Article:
Scott, Harriet M.
Age: 28, credited to Glover, VTVITALS
Birth: 03/23/1833, Glover, VTADDITIONAL INFORMATION
Alias?: None notedDESCENDANTS
Woodlawn Cemetery, Everett, MA
Check the cemetery for location/directions
and other veterans who may be buried there.
Harriet M. Scott
In November, 1861, I left my home in Irasburg, Vt., going to Camp Griffin, Alexandria, Va. My husband, who enlisted in the 3d Vermont Infantry in the spring of 1861 and was transferred to Battery F, Fifth United States Heavy Artillery, was stationed in winter quarters at Camp Griffin. I secured board at a farm house nearby; going to the camp each day, caring for the sick boys as would a mother for her sons. On March 10, 1862, the Vermont Brigade and Battery F moved, as they then thought, for Richmond.
Calling on Mrs. James Glen of New York State, her husband also a member of Battery F, we went to Miss Dix. Telling her I was from the Green Mountain State, she said, "I know you are loyal, I want you." She engaged Mrs. Glen and myself, giving us our commissions as nurses, sending us to Fortress Monroe to report to General Dix. He said, "We are on the eve of a great battle, you must return to Washington." We reported to Miss Dix. She sent me to Union Hotel Hospital, Georgetown, which was filled with typhoid fever patients. I was detailed as night nurse; remained till June 1st, when at the request of Doctor Bliss was transferred to Armory Square General Hospital, when first opened, and assigned to Ward B.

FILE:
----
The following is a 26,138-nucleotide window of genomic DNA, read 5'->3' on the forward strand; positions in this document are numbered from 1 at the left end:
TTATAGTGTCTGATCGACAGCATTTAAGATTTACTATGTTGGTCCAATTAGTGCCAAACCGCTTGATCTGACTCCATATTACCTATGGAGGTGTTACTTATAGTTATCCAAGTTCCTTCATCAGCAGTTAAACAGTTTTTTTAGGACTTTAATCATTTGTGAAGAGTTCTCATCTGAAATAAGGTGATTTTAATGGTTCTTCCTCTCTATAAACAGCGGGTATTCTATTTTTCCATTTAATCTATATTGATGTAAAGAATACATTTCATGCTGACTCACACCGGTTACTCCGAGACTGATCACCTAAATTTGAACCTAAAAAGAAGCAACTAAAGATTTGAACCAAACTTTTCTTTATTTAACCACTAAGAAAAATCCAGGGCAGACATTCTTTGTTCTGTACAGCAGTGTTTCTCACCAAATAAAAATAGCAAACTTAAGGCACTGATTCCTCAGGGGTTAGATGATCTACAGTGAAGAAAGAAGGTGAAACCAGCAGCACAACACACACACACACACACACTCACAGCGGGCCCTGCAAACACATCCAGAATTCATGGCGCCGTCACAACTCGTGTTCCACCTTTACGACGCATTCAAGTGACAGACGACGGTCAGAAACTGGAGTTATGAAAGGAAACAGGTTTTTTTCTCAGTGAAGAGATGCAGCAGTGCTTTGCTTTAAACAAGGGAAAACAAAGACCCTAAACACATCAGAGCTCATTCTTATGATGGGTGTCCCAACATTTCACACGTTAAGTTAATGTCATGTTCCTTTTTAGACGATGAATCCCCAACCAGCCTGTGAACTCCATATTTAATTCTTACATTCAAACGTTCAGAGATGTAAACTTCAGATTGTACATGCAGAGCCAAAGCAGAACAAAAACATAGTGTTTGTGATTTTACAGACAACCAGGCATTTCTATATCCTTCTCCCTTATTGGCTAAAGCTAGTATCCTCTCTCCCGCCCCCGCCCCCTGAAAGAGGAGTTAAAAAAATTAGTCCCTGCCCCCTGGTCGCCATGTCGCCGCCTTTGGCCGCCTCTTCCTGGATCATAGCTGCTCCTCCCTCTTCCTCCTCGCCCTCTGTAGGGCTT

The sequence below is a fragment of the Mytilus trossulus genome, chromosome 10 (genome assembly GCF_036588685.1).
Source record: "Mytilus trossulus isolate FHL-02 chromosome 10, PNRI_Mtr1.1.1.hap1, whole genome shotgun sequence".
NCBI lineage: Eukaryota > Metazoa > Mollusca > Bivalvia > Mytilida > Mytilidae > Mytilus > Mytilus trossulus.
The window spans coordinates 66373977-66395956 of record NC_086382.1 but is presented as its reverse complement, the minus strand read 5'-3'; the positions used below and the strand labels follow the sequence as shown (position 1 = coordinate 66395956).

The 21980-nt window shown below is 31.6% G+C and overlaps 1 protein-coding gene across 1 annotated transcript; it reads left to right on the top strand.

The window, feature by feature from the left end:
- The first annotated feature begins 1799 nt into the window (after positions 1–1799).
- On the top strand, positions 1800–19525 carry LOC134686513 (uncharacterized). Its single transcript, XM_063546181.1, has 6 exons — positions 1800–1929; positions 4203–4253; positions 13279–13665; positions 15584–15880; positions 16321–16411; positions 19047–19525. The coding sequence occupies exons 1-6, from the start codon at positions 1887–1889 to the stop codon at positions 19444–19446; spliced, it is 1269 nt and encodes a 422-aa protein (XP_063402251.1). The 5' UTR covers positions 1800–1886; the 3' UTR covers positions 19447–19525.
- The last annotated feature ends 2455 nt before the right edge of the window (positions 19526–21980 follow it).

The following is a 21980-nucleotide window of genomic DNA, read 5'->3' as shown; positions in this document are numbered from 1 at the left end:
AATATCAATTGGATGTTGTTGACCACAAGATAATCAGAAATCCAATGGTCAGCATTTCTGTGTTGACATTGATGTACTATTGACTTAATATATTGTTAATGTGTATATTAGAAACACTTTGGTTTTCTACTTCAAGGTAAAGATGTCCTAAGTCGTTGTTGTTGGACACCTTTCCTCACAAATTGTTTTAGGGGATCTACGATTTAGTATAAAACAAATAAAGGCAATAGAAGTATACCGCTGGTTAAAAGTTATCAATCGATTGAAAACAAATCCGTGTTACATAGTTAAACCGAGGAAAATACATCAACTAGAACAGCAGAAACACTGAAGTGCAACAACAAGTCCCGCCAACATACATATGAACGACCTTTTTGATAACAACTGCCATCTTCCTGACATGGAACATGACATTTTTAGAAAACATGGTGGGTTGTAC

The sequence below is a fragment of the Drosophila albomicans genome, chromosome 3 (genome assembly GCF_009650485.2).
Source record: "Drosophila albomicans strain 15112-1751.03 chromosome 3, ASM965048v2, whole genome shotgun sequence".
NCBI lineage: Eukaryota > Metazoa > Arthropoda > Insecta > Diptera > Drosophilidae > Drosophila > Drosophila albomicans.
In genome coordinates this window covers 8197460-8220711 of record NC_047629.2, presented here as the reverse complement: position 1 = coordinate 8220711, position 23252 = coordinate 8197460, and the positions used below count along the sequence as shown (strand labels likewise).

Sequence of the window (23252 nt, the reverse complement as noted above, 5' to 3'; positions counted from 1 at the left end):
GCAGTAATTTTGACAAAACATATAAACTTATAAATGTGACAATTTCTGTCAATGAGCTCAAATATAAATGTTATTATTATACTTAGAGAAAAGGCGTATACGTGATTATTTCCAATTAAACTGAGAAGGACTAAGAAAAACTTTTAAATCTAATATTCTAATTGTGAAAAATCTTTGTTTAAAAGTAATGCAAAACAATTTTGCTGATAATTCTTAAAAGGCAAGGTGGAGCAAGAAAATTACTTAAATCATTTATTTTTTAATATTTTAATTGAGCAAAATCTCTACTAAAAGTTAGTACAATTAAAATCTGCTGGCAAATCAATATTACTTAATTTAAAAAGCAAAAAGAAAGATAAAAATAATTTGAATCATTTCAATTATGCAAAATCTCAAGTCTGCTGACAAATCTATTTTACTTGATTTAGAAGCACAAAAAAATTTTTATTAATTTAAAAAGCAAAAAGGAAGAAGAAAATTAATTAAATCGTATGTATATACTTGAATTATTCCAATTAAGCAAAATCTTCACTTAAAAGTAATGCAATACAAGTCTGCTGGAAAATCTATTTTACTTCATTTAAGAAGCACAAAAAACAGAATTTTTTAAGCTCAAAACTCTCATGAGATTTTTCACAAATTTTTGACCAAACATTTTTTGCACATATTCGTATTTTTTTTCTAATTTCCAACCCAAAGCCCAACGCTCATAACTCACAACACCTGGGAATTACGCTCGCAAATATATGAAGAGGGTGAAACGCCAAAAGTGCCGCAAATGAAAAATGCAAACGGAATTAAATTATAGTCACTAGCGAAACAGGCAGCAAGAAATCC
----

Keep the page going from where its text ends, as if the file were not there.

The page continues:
My first hard work was for the wounded from the seven days' fight -- McClellan's retreat from Richmond.
I remained at Armory Square through the summer of 1862, where both heart and hands were more than full. Dr. Charles Bowen (ward surgeon) gave me especial charge of the worst cases on low diet, forbidding anyone else to give them a spoonful. Armory Square, being near the boat landing, was filled with the most severely wounded from all the battles of 1862.